Why Was Alauddin Khalji Not Passionate About Chasing Women?
ʿAlāʾ Ud-Dīn Khaljī, the nephew and a son-in-law of his predecessor Jalal-Ud-Din Khilji, was earlier known as Juna Khan Khilji. The second ruler of the Khalji Dynasty was one of the most powerful Sultans of all Delhi Sultanates. Alauddin killed his uncle Jalaluddin Khilji even though he was very affectionate to him. Alauddin, governor of Kara (in Allahabad district), was given the position of Amir-i-Tuzuk which was equivalent to the master of ceremonies. Later on, he attained the governorship of Kara in 1291 and Awadh in 1296. Within few years of his reign, Alauddin Khilji became a purposeful organiser. He wanted to become the second Alexander. The title – Sikandar-E-Sani – was mentioned on coins and public prayers.
Alauddin Had a Weakness for Beardless Boys
Many historians believe that Alauddin Khalji was not passionate about chasing women. Instead, he had weak nerves on Malik Kafur and other beardless boys. Kafur, who was bought as a slave by the Sultan for 1000 dinar during his conquest of Gujarat, took full advantage of Sultan’s weakness for him and became the deputy ruler (Malik Naib). Malik Kafur was believed to be a Hindu name Manik. He was from the city of Khambat (now Cambay) in Gujarat. It is said that Manik’s beardless look fascinated the Sultan, who converted him into Islam and had a homosexual relationship with him. Kafur soon rose among the top ranks, to be one of the leading generals in Alauddin Khiji’s army. Their love affair was well documented in multiple books including the Tarikh-e-Firozshahi. Interestingly, the Sultan had almost 50,000 beardless boys in his harem which was at the height of his empire. However, a different group of historians define Alauddin Khalji as a heterosexual person. In adherence to Malik Muhammad Jayasi’s poem, Alauddin’s harem had more than 70,000 people, including children, males, and 30,000 widows of Muslim men that he killed in one day.
Alauddin Declared Himself as The Prophet
After every offensive decision, Alauddin Khalji would ask his theologian Qazi Mughisuddin about its agreement according to the Shariat. Qazi, most of the times, would say, “No Your Majesty, what you are doing is completely violative of the shariat’s injunctions.” His reactions used to irritate the Sultan, and the common replay was “I do what I think is in the best interest of the state; I do not care whether it conforms to the Shariat or not.” Hence, the Khalji Sultan declared himself as the Shariat – The Prophet. A different group of historians, however, denied this fact.
Why India Should Be Grateful to Alauddin Khilji
We all know this Khilji Sultan for all his faults, but do we know that the same Sultan saved India from a fate which was worse than his own oppressive rule? Yes, Alauddin Khilji opposed to allowing the Mongols in India. The murderous Mongols were tried to conquer India six times during his reign as the Sultan of Delhi. But, Alauddin’s brilliance as a general makes them fail every single occasion. Delhi Sultanate, in that era, was filled with unique tactics, bravery, and discipline. Illiterate Mongol invaders destructed infrastructure, native culture, literature, and religious institutions in their conquered countries like Baghdad, Russia, Persia, Central Asia, Eastern Europe, China, Iraq, Syria, Afghanistan, and Kashmir. They were habited to leave a trail of death in their conquered countries. Brave Khilji Sultan actually saved the syncretic culture of the Indian subcontinent from enormous destruction. It was backed by Hindu, Muslim, Buddhist, and Jain subcultures in that era. Founded in 1206 CE, the Mongol rulers were mostly illiterate. Due to that, so much of their history was written by the scholars of the territories they had conquered, such as Russia and China.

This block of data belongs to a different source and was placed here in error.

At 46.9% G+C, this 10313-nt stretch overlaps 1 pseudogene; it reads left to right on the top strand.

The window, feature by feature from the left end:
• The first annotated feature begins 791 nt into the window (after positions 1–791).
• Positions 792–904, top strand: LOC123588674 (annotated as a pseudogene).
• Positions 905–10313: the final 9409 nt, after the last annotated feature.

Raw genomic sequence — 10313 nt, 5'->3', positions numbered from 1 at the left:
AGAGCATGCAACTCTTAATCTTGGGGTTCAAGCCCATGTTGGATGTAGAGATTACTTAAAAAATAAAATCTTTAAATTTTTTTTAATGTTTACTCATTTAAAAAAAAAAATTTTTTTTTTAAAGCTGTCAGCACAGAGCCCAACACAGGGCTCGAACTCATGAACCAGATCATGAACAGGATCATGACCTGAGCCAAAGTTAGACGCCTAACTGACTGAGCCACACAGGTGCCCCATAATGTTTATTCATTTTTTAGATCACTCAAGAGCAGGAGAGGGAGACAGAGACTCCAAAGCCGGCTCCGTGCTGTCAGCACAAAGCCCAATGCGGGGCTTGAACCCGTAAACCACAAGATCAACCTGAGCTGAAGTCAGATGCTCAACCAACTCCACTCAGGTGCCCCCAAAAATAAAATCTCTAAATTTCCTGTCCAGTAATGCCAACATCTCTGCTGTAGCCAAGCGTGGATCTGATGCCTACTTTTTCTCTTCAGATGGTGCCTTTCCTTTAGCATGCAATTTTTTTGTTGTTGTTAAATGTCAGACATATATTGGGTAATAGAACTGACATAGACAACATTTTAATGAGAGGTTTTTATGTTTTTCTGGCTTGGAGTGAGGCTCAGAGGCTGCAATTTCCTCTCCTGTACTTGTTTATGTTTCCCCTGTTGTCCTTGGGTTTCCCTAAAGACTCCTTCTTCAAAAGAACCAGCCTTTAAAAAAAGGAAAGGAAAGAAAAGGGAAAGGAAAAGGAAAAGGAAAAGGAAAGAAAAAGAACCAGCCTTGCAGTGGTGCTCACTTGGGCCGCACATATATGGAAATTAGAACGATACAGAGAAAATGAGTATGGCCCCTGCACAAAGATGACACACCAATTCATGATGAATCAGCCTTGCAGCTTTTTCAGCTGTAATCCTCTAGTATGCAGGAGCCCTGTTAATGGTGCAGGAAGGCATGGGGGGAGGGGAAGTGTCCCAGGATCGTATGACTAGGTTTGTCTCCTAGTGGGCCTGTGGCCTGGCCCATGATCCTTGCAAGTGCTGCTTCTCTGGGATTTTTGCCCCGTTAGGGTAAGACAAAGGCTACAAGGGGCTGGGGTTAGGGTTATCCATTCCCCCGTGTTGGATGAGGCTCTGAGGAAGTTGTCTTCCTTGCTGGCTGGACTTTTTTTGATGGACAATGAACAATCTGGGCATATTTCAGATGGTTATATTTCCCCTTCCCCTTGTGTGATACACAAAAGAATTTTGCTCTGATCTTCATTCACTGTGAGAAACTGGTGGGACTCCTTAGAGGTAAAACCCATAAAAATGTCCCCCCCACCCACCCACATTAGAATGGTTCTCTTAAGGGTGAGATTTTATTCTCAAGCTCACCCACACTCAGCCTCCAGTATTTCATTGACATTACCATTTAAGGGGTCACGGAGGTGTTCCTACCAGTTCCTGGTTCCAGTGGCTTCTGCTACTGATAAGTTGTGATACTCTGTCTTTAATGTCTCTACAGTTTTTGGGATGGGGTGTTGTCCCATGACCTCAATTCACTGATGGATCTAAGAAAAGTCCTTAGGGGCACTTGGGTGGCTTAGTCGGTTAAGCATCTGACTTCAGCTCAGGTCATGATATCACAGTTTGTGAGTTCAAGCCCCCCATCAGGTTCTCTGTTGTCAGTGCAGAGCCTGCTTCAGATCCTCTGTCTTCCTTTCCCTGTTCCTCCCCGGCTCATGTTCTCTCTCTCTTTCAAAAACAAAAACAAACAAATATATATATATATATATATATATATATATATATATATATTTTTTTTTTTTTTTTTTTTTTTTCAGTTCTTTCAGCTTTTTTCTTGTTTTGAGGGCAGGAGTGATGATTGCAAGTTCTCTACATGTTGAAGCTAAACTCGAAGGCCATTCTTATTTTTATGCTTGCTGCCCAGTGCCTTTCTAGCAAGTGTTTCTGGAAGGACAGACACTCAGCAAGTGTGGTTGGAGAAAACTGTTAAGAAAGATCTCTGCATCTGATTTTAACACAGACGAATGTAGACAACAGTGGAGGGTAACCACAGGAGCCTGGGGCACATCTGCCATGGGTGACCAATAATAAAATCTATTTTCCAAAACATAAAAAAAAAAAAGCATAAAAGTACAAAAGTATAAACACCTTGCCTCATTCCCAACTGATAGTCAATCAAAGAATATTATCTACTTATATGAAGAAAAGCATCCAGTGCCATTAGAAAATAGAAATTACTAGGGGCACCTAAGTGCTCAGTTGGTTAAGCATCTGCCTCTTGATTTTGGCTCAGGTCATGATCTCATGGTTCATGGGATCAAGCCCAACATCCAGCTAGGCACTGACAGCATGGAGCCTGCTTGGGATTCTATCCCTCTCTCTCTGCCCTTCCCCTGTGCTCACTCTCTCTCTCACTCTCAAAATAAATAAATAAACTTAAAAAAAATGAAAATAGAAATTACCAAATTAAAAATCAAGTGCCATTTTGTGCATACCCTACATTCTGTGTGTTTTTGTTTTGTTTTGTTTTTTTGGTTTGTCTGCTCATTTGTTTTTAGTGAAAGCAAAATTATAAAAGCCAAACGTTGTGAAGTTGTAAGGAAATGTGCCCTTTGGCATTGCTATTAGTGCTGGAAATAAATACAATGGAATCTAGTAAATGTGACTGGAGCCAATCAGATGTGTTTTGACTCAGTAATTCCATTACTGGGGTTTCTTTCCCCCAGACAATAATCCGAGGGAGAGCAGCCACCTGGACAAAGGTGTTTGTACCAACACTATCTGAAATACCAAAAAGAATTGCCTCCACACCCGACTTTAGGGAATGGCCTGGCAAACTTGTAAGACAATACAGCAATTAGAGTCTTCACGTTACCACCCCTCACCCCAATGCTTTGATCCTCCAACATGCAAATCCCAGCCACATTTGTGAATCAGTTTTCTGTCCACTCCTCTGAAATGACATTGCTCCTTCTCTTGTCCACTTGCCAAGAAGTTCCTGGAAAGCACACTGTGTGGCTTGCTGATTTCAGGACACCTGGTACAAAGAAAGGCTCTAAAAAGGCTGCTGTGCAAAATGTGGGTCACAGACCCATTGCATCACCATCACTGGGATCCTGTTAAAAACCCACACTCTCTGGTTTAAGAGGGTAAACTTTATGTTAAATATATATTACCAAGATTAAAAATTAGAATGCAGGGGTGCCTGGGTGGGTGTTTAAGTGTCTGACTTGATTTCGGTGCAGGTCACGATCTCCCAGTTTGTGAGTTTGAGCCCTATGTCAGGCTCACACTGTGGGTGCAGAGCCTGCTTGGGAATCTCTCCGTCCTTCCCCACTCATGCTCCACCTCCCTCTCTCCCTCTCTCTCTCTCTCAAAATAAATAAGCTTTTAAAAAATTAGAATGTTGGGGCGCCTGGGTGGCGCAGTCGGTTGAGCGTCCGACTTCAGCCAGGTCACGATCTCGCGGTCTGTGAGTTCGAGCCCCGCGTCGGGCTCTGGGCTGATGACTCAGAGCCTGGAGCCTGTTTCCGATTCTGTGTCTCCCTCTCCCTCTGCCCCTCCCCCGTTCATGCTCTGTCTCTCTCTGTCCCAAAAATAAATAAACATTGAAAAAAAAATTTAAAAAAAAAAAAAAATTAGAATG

Alauddin Khilji Was a Visionary Reformer of Market and Economy
To ensure supply for all, Sultan Alauddin carried out a range of reforms in the field of economy. The range of his economic reforms includes multiple market structure, agro market regulation, food price control, crackdown on hoarding, and cloth market reforms. As per Ziauddin Barani (a political thinker of the Delhi Sultanate during Muhammad bin Tughlaq and Firuz Shah), Sultan Khilji set up three markets in Delhi which have listed below.
A market for all kinds of food grains
A market for horses, slaves, and cattle
A market for cloth and expensive items like sugar, ghee, oil and dry fruits
The King issued some regulations with the object of fixing food product prices, cloth prices and all kinds of goods prices. The price fixation policy reform also comprises the price of concubines, maid-servants, male & female slaves, milch cattle, beasts of burden, and horses. In order to store the grains in government granaries, merchants were instructed to transport grains from villages to Delhi.